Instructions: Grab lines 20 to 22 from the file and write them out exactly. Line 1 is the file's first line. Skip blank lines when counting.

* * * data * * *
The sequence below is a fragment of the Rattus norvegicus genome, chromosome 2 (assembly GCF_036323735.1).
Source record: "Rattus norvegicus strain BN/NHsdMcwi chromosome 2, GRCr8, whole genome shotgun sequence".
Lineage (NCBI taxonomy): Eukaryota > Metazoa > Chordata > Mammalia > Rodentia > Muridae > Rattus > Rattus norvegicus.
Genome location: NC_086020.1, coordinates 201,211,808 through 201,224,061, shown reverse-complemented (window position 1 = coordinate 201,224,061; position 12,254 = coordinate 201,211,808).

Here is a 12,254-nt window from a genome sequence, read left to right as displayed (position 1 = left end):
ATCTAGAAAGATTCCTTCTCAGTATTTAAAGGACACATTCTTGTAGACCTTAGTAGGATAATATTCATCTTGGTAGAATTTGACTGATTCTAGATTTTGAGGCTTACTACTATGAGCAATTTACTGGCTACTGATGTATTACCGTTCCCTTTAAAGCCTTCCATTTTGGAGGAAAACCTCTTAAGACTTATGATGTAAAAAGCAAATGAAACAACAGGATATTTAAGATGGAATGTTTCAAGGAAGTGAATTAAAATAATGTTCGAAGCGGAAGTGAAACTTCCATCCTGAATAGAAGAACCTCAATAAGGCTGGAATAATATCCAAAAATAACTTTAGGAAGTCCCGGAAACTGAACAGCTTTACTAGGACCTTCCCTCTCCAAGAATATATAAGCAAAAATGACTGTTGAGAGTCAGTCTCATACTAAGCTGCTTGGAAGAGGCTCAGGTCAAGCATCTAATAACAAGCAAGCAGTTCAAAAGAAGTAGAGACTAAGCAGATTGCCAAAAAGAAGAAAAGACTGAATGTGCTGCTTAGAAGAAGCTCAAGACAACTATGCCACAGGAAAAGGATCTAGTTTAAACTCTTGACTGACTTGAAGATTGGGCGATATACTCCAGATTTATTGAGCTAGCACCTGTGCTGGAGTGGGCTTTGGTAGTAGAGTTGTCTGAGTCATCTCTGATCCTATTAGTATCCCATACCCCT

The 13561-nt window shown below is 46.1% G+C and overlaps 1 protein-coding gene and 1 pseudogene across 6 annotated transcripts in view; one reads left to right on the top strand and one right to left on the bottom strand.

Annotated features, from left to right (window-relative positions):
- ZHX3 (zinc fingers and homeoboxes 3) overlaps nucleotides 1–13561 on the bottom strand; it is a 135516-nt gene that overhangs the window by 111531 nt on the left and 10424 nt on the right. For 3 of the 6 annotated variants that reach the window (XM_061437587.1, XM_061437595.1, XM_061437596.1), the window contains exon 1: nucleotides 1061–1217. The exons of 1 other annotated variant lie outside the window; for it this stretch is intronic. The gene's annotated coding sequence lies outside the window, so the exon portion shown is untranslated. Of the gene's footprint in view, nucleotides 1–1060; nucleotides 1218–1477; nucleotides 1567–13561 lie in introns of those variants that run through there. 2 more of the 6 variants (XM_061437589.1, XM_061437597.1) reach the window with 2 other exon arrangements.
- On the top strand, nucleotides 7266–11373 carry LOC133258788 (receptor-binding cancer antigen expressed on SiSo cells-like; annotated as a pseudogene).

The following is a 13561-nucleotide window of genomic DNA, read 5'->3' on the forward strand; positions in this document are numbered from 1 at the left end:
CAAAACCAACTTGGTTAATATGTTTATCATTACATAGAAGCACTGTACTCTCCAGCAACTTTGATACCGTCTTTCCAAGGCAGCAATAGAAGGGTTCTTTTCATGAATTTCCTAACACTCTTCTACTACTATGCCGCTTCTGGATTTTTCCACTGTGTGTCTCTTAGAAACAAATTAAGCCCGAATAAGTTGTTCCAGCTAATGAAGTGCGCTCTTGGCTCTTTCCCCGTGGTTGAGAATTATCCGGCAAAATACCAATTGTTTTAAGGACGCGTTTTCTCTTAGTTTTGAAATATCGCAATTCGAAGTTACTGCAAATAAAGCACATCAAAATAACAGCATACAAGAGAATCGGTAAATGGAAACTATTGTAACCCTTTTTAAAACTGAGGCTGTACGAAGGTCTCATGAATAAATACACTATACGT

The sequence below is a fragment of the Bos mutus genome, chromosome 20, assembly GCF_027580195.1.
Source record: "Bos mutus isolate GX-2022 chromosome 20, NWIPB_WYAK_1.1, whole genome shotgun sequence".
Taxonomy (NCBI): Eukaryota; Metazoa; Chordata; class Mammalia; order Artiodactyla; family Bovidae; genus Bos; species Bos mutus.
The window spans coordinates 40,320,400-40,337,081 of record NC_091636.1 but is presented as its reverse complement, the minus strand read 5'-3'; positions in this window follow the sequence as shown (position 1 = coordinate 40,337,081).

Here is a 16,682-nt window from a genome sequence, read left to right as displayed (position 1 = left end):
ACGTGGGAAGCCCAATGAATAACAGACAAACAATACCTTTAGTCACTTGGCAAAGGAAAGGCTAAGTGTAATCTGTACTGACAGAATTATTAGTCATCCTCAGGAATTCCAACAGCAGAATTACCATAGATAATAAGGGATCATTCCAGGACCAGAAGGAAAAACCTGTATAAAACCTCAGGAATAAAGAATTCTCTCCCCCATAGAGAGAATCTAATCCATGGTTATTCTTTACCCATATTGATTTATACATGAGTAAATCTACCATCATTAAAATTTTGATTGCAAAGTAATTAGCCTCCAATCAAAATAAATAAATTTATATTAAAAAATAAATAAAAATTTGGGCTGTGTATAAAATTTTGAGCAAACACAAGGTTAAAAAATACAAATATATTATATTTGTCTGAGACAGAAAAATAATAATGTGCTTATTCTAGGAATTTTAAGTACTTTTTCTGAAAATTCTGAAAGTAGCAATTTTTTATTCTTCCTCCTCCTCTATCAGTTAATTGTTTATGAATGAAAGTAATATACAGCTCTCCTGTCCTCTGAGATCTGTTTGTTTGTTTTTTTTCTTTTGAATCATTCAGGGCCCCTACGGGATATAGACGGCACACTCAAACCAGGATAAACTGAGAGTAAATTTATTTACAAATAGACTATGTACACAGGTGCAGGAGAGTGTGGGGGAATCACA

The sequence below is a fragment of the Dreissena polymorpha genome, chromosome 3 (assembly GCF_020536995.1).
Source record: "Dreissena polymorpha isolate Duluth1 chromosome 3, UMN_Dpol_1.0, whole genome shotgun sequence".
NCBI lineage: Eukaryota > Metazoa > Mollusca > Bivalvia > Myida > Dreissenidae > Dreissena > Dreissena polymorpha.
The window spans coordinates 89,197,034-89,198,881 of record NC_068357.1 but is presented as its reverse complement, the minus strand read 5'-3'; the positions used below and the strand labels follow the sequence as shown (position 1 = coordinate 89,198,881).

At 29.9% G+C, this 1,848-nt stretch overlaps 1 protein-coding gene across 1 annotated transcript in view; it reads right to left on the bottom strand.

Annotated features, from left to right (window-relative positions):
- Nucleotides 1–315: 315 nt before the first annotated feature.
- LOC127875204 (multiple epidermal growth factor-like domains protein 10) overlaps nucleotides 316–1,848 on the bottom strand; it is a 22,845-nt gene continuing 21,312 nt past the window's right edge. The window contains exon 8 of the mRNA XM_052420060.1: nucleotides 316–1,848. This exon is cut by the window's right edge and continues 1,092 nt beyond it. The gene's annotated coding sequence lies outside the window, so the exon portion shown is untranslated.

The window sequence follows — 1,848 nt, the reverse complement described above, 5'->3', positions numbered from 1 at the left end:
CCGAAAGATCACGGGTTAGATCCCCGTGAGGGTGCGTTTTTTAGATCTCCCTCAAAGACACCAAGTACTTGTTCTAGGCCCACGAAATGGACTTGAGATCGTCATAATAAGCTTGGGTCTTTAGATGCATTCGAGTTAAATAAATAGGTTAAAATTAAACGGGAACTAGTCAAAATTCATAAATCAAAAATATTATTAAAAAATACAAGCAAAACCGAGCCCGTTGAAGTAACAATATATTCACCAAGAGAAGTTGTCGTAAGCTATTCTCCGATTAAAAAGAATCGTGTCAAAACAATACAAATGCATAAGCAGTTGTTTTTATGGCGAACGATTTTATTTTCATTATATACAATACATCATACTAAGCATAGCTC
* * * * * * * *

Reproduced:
Source record: "Dreissena polymorpha isolate Duluth1 chromosome 3, UMN_Dpol_1.0, whole genome shotgun sequence".
NCBI lineage: Eukaryota > Metazoa > Mollusca > Bivalvia > Myida > Dreissenidae > Dreissena > Dreissena polymorpha.
The window spans coordinates 89,197,034-89,198,881 of record NC_068357.1 but is presented as its reverse complement, the minus strand read 5'-3'; the positions used below and the strand labels follow the sequence as shown (position 1 = coordinate 89,198,881).